Japan has been seeking to attract financial firms, partly to exploit the fluid situation in Hong Kong. However, data show it is not faring well with more firms leaving than setting up operations even though the cost-of-living for many would be less than in other regional financial centers. Very tax rates on very high earners, language barriers, and Japan’s slow growth serve as major deterrents. To lure more financial firms, Tokyo will set up a one-stop service center and undertake tax reforms (Yuko Takeo, “Japan a Hard Sell for Bankers when Taxman Can Take Half,”, December 27, 2020,

Japanese 5G network companies have been given new opportunities to provide and build telecommunications infrastructure throughout the world due to the ban on Huawei in the US, Australia, and the United Kingdom (UK). Specifically, network equipment makers such as NEC Corp., Fujitsu Ltd., and NTT can now become bigger players in the global supply chain. The Japanese government already has provided hundreds of millions of dollars to suppliers to support the growth of the country’s 5G players (Gearoid Reidy and Ayaka Maki, “Handed a 5G Lifeline by Trump, Japan Races to Catch Up to Huawei,”, December 11, 2020,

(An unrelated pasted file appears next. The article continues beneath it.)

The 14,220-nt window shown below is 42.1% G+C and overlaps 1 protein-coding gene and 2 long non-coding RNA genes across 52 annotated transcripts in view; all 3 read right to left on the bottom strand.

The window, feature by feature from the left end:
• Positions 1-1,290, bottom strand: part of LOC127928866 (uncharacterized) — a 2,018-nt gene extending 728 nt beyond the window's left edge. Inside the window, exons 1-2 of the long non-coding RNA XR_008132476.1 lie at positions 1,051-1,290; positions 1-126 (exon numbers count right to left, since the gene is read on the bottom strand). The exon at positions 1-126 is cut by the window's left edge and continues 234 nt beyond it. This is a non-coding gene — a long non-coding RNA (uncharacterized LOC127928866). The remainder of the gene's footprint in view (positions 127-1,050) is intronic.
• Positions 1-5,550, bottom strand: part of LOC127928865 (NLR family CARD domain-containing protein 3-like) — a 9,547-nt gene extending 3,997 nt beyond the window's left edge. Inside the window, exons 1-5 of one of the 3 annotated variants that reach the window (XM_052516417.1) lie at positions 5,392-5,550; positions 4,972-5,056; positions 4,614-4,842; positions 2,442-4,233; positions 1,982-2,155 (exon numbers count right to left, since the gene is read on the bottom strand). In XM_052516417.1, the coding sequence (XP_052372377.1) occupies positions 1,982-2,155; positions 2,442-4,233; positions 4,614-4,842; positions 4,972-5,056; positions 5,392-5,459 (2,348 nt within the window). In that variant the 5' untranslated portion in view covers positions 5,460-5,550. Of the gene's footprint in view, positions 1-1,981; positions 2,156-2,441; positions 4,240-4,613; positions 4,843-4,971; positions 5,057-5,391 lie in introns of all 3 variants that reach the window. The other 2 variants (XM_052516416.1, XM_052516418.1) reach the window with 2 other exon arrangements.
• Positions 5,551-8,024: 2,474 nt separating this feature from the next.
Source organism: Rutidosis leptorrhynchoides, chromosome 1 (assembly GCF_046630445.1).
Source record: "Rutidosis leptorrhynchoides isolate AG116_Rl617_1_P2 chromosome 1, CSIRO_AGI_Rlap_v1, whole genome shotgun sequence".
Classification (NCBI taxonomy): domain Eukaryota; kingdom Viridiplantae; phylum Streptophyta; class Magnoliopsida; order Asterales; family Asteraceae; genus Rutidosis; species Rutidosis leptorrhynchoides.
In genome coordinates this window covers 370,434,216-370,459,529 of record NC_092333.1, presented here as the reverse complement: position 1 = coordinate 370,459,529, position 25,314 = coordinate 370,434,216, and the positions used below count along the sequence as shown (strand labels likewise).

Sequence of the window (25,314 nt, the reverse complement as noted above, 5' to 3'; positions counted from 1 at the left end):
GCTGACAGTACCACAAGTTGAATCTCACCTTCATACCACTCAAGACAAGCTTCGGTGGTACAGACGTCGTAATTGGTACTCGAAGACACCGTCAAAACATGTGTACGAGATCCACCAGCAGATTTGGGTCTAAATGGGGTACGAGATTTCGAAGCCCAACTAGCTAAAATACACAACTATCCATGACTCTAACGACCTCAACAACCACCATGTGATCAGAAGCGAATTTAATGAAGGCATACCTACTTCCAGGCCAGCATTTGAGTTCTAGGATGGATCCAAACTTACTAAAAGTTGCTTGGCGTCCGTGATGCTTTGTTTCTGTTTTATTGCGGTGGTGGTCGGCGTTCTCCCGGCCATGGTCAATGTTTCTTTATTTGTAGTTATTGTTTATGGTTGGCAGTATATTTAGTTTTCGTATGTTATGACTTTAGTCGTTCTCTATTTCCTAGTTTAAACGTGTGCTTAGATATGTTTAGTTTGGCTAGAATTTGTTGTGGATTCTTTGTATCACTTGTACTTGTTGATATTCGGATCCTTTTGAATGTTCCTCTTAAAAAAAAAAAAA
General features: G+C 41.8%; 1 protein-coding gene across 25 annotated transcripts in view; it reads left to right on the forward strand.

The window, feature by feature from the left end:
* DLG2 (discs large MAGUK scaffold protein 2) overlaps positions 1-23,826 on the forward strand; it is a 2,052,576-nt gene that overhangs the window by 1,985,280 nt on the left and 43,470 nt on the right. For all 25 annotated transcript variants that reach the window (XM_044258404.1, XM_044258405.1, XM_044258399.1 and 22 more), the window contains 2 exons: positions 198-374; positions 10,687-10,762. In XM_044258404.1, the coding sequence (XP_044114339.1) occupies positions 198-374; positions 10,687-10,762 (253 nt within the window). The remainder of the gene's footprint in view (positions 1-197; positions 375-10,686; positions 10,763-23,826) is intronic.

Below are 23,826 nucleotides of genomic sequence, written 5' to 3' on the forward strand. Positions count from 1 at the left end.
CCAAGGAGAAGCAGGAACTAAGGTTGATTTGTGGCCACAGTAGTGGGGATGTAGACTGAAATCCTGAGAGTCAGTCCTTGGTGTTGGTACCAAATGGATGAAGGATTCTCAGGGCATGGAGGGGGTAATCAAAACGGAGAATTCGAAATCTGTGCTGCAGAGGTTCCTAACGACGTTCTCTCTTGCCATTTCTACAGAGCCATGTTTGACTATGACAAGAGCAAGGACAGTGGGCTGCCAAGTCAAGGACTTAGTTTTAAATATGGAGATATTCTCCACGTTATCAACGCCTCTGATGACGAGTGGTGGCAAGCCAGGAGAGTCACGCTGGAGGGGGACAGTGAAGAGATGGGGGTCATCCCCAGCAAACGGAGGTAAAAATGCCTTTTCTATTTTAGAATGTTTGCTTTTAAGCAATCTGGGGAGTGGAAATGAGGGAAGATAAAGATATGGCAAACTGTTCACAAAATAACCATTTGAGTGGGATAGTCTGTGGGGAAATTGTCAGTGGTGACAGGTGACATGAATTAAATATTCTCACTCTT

The post-Brexit deal between the UK and the European Union (EU) removes some uncertainties for Japanese automakers in the UK. However, rules relating to automobile local content requirements to qualify for tariff free exports to the EU may create so many new costs (e.g., in terms of finding new suppliers) that it may no longer make sense for Japanese firms such as Nissan and Toyota to continue to produce their hybrid and electric vehicles in the UK (Craig Trudell and Siddharth Philip, “For Japan’s Automakers, Brexit Deal May be Too Little, Too late,” The Japan Times, December 29, 2020,